|Corm advocates remodeling of Lebanese economy to 'do miracles like other countries'
|Lebanon cannot overcome the negative impact of the world financial crisis if it does not reform its economic model to become more productive, former Finance Minister Georges Corm said Wednesday.
"Lebanon has to shift from an economy dependant on the flows and remittances coming from outside to an economy that would exploit all of its comparative advantages. If we keep our brain-drain here and we activate the sectors of the economy that are based on what we call the knowledge economy, we can do miracles like other countries have been doing," Corm told The Daily Star.
The remarks came during a conference - organized by Data and Investment Consult-Lebanon at the Crowne Plaza Hotel in Beirut - aimed at discussing the challenges that Lebanon is facing in the midst of the global financial crisis.
The World Bank estimated remittance inflows to Lebanon at $6 billion in 2008, constituting an increase of 4 percent from $5.77 billion in 2007, according to a report published recently by the Byblos Bank Group. The report added that remittances stood at $5.2 billion in 2006 and $4.9 billion in 2005.
According to the same report, the World Bank stated that remittances from the Gulf Cooperation Council (GCC) countries (Bahrain, Kuwait, Oman, Qatar, Saudi Arabia and the United Arab Emirates) account for 26 percent, or $9 billion, of flows to countries in the Middle East and North Africa region in 2008. It also estimated that, if the crisis persists, remittance flows from the GCC countries would fall by 9 percent in 2009 compared to a rise of 38 percent in 2008.
Indeed, Corm said that the most dangerous impact the global financial turmoil could have on Lebanon would come from the crisis in the Gulf, where a huge number of Lebanese expatriates live. Many are expected to return to Lebanon if the crisis continues, he noted.
"Let us hope that the crisis in the Gulf does not become deeper because of other links between this region and Lebanon also reflected in our economy's reliance on real estate investment by the Gulf people in addition to our reliance on the foreign assistance which might be less available today than it used to be," he added.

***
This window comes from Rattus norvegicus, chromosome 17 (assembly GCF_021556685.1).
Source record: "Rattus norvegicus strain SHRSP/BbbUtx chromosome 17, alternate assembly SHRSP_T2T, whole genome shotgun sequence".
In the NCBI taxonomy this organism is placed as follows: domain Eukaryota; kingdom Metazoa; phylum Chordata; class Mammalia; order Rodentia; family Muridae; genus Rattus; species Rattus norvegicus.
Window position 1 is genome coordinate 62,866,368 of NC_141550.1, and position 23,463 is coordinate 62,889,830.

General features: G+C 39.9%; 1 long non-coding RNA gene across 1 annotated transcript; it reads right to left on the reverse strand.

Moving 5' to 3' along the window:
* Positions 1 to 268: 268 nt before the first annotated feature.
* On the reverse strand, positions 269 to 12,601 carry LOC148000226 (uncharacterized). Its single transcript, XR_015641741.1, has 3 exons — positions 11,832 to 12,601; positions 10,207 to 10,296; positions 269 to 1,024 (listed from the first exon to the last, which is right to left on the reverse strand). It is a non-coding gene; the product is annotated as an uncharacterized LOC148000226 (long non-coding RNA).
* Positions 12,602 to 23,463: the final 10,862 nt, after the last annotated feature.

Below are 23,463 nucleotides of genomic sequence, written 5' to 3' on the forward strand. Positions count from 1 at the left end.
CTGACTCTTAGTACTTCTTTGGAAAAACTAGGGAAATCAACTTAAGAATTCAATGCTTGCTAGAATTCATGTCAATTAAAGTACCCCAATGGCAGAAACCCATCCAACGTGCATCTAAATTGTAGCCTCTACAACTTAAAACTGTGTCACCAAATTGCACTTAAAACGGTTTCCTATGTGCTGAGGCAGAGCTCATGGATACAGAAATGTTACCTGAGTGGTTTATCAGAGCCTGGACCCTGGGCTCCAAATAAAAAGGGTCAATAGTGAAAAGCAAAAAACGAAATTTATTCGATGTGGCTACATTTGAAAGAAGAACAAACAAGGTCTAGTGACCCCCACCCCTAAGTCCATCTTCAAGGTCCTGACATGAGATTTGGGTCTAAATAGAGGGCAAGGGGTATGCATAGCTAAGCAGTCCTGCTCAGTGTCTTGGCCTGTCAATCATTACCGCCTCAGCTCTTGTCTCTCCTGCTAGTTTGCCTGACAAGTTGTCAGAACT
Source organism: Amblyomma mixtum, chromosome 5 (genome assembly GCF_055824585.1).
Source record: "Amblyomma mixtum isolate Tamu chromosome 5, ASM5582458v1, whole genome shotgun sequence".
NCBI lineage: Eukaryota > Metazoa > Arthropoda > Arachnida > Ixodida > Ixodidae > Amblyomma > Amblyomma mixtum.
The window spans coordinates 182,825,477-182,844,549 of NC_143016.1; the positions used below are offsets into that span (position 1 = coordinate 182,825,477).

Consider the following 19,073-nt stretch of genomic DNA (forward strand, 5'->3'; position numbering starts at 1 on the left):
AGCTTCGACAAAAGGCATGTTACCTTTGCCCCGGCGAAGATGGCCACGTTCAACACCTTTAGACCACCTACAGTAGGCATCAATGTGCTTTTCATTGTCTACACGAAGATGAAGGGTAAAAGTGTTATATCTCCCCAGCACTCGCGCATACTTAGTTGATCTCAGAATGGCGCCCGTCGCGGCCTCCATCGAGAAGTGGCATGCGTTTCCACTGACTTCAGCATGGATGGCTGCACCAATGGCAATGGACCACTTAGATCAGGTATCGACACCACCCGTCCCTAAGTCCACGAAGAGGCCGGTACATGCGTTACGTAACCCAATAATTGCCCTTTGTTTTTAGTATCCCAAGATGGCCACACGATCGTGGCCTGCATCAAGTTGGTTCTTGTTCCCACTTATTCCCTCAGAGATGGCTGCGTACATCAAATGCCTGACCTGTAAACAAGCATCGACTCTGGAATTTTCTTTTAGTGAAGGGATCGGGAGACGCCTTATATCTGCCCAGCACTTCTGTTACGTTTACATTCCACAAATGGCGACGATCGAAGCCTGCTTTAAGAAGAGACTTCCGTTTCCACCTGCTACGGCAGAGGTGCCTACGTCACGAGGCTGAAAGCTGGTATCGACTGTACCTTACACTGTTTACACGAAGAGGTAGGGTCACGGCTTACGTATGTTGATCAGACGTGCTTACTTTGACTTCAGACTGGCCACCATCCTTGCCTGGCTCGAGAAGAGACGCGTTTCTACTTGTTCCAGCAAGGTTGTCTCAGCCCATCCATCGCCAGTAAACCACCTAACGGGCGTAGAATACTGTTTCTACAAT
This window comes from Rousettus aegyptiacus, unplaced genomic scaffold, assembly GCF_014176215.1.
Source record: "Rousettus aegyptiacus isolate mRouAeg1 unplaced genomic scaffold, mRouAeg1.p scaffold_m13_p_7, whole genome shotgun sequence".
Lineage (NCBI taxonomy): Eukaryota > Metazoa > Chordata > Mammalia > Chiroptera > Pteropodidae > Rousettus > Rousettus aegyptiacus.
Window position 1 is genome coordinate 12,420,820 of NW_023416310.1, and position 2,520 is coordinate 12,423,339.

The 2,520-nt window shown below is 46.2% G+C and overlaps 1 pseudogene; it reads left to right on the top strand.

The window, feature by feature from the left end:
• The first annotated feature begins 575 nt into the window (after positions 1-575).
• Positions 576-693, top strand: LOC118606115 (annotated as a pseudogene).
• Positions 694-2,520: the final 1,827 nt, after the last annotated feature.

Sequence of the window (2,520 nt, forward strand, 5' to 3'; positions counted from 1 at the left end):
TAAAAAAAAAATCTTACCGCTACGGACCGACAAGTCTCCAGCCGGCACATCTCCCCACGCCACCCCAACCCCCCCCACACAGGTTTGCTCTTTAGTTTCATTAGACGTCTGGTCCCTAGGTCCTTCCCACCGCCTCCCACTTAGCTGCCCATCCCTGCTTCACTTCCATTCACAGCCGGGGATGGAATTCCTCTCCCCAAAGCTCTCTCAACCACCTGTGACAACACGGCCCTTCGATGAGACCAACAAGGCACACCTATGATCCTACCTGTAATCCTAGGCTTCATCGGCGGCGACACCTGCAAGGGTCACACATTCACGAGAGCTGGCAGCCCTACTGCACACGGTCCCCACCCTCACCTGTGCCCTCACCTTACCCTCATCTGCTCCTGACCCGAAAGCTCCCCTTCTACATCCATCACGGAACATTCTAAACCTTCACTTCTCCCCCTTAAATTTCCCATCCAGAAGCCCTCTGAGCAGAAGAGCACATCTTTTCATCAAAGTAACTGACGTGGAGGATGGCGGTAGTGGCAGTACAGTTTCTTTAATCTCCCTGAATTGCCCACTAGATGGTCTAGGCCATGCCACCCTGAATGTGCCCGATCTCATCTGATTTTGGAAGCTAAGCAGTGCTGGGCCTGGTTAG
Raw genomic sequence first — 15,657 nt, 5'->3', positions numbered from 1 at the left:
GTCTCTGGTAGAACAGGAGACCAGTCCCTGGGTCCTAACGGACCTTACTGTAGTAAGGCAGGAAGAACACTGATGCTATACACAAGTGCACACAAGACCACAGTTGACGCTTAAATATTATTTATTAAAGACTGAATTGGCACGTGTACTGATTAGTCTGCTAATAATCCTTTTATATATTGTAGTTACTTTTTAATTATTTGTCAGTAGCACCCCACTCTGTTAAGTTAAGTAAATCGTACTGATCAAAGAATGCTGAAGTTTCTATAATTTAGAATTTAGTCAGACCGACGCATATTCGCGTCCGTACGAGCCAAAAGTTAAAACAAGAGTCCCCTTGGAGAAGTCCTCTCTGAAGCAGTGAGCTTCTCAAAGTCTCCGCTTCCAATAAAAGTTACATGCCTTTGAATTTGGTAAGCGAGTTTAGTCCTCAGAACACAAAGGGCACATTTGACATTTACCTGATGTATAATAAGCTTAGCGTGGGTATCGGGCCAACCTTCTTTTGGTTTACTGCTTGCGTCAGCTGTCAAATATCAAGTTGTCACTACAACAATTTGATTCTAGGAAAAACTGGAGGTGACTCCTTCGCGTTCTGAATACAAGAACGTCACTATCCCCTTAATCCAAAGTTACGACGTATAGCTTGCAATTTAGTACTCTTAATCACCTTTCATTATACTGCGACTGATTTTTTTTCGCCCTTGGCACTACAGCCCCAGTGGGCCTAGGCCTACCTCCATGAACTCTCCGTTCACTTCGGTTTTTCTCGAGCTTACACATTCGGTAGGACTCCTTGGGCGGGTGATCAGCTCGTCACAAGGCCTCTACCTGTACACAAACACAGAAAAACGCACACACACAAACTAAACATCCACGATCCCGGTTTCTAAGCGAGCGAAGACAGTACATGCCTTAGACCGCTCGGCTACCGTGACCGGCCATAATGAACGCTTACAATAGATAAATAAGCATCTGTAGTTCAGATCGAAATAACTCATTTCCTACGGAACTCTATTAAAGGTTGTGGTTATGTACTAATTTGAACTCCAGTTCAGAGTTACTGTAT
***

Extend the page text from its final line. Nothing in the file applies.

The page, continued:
Corm argued that Lebanon should reduce its dependence on the real estate, tourism and financial sectors and be able to compete in other sectors like agriculture and manufacturing, which would provide added value to the economy.
Also speaking at the conference, economist Salim Hamadeh said that in the past, the manufacturing industry constituted 13 percent of the Lebanese economy. Today the figure rests at 6.5 percent.
According to a report published by Audi Bank, Lebanese manufactured goods are facing high barriers of entry in foreign markets. As a result, the report added, the government should set policies aimed at raising awareness in the private sector and training industrialists to produce goods with high quality standards.
Hamadeh also stressed the importance of government intervention in helping to attenuate the problems faced by the agricultural sector.
Agricultural development, he said, has the capacity to improve the living conditions of rural citizens and alleviate a major socioeconomic problem, namely rural migration to urban areas, which is unsustainable.
"[The] government's support should include the introduction of advanced agricultural techniques for the purpose of increasing incomes of farmers," added Hamadeh.
The Daily Star